Did you find success doing that on the side? That’s a crucial thing that a lot of our readers want to do. Can I get into real estate doing it part-time? Can I do it on the side? There are so many individuals who think you have to go all-in or nothing. There’s no toe-dipping. You either jump in or you jump out. Is that true?
No. We were successful enough. For our second rental property, I hand wrote a letter. I found a person who had owned the house by passing it down, and that’s how we got our second property. It’s just like what you teach, but we were successful. The whole point of the rental properties is we have three kids. When the third one was on the way, my wife was going to quit her job. That was going to be paid for by our passive income from our rental properties.
Our rental portfolio was successful and she was going to go home. We stay at home and figure out what she wanted to do a little bit. I know she wants to stay at home. Wholesaling came along and I said, “Why don’t we both make our own jobs.” We’ve decided that we were going to be all-in on wholesaling. I quit my job. She quit her job all within two months of the Asheville Summit.
That was such a great event because of incredible people like yourself, and the whole room was filled with incredible people.
We’re very successful part-time in it with rental properties. We were not wholesaling, door-knocking, or calling people. It was a lot of writing a letter and getting a house. Another year or two later, we might find one on MLS. It was ten years but that’s what we were doing and it worked. Wholesaling has been a rocket ship. It’s a different mindset but this is our job. I think you could do it either way and we are proof of it. You can do it how you want to do it.
When somebody is retired and doesn’t want a job, it’s a hassle to have a rental property.
When you say part-time, let’s break it down to even a little bit more granular. When you say part-time, to everyone, that definition could be you can make with 2 or 6 hours a day? What did part-time look like to do a deal? What did you feel like you had to do? From your experience, what was part-time for you?
When we first started, I had no kids. I wasn’t married yet. I was dating my fiancée and we’re engaged. We would work on it on the weekends. We were painting houses and doing that sort of thing. Fast forward a couple of years, part-time became we are not painting any houses because we have children and we are not doing it on the weekends because we want to spend time together as a family. That part-time turned into having a good team. Solid real estate agents that were letting us know when things on MLS look good, and then friends and contractors that were doing the work.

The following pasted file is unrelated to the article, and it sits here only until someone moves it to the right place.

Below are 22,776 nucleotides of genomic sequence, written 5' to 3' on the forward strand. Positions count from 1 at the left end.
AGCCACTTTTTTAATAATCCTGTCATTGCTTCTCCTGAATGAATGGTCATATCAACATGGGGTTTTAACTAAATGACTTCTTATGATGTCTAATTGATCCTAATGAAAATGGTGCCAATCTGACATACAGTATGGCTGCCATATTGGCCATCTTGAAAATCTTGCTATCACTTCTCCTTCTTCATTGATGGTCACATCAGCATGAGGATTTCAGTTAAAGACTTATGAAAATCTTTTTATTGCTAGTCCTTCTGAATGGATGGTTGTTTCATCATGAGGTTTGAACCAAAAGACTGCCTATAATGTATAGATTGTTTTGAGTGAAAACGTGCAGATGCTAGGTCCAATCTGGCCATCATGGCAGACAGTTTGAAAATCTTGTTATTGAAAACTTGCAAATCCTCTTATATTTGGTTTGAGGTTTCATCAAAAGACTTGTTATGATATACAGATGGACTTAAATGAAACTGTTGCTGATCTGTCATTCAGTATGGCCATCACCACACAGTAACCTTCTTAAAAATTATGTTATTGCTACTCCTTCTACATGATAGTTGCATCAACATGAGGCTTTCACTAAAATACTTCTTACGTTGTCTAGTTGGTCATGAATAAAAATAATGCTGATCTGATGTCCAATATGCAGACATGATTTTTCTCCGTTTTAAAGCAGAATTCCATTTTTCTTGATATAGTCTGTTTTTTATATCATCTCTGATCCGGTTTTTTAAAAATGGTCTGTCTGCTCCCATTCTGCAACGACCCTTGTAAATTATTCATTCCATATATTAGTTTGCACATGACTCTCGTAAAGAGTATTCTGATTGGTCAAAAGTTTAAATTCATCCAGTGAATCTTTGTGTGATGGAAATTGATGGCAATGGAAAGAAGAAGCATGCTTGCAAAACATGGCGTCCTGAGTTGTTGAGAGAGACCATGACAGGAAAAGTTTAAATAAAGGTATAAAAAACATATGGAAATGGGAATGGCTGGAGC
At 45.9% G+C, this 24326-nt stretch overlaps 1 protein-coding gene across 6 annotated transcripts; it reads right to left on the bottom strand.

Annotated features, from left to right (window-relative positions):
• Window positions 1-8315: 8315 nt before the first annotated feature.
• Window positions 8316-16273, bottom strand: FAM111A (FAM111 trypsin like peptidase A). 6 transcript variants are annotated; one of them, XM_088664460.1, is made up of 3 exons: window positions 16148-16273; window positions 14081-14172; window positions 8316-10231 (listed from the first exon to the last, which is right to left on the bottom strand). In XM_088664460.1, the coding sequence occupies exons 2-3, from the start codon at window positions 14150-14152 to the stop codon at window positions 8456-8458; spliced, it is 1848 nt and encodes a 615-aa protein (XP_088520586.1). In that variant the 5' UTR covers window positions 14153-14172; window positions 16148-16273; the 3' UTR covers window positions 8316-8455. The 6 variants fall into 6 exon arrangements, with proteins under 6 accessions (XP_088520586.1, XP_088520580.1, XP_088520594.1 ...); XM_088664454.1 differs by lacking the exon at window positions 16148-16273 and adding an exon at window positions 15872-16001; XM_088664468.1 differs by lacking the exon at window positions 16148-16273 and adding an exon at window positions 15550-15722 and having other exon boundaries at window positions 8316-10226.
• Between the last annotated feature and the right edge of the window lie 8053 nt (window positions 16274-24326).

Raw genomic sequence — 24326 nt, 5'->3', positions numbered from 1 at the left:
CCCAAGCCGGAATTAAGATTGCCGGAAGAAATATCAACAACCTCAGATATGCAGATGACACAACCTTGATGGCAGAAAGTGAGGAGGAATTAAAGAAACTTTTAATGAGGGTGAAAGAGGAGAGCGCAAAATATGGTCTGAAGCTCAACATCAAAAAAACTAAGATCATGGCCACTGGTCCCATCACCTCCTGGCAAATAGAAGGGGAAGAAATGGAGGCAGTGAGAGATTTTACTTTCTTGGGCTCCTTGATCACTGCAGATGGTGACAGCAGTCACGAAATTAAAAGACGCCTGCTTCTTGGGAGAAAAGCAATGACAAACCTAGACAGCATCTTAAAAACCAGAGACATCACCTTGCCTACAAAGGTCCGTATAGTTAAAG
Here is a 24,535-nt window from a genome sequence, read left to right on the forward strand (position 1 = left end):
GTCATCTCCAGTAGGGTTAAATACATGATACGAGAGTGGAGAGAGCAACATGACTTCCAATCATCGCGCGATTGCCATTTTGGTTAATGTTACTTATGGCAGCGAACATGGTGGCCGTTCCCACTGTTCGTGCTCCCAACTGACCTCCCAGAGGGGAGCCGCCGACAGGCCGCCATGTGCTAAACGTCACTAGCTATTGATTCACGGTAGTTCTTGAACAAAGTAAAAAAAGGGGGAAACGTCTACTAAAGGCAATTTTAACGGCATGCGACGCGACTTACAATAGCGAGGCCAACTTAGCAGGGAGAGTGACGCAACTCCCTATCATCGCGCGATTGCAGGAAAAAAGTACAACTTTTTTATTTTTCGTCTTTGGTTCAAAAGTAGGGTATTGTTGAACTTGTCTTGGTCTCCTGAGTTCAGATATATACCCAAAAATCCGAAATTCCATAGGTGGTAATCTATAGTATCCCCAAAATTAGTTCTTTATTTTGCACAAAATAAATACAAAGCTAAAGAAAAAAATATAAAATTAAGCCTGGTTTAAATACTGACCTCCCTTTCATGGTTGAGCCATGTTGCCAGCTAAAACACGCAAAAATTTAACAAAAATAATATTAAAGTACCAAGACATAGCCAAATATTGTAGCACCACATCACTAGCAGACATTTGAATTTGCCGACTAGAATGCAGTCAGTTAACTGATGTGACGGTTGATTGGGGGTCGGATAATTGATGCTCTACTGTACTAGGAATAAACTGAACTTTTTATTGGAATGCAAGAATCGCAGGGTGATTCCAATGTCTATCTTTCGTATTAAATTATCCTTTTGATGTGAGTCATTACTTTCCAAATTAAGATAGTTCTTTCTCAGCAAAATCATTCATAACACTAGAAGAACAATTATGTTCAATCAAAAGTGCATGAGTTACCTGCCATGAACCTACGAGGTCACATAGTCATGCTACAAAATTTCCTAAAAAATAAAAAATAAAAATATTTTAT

Part-time got even part part-time. Because you have a place, it got even less.
We then go full-time.
Being an entrepreneur full-time equates to sometimes where people are like, “I’m replacing my job 40 hours.” That may not be the case. Right out of the gate, it could be when you go full-time, you want to get that momentum going. Sometimes it would be 50 to 80 hours. It could be a ton more hours, but it’s for the fact that I always tell people, “Instead of making someone else rich, you can make yourself rich.”
If you are going that route, it’s not to say that you have to. It’s not to say that if you work for someone, you are less than others. That’s not the case, but if you want to make this work and become an entrepreneur, you might at the beginning. In fact, the best thing to do is go all-in and go super hard to get that momentum going super quick for you.
We made it because you can make the business how you want it. We don’t work on the weekends. At 5:00, I don’t answer phone calls from investors, the closing attorneys and stuff. It just has to wait for the kids to go to bed, then go back after 8:00. We make it how we want it now.
Let’s go right into the meat and potatoes. Let’s talk about this eight-month relentless follow-up and follow-through to see this deal to closing. Let’s break it down to a high level. Where did you get this lead? What kind of market? Was it direct mail, cold calling or door-knocking? What did it look like?
This was our very first direct mail Rhino postcard. It was not the first mailing. We took a list of about 9,000 and it was absentee.
It’s the absentee owner like a high equity list. People that had equity in their home but didn’t necessarily live in the home. Where did you get that list?
We got that originally from ListSource, which does not provide South Carolina data anymore.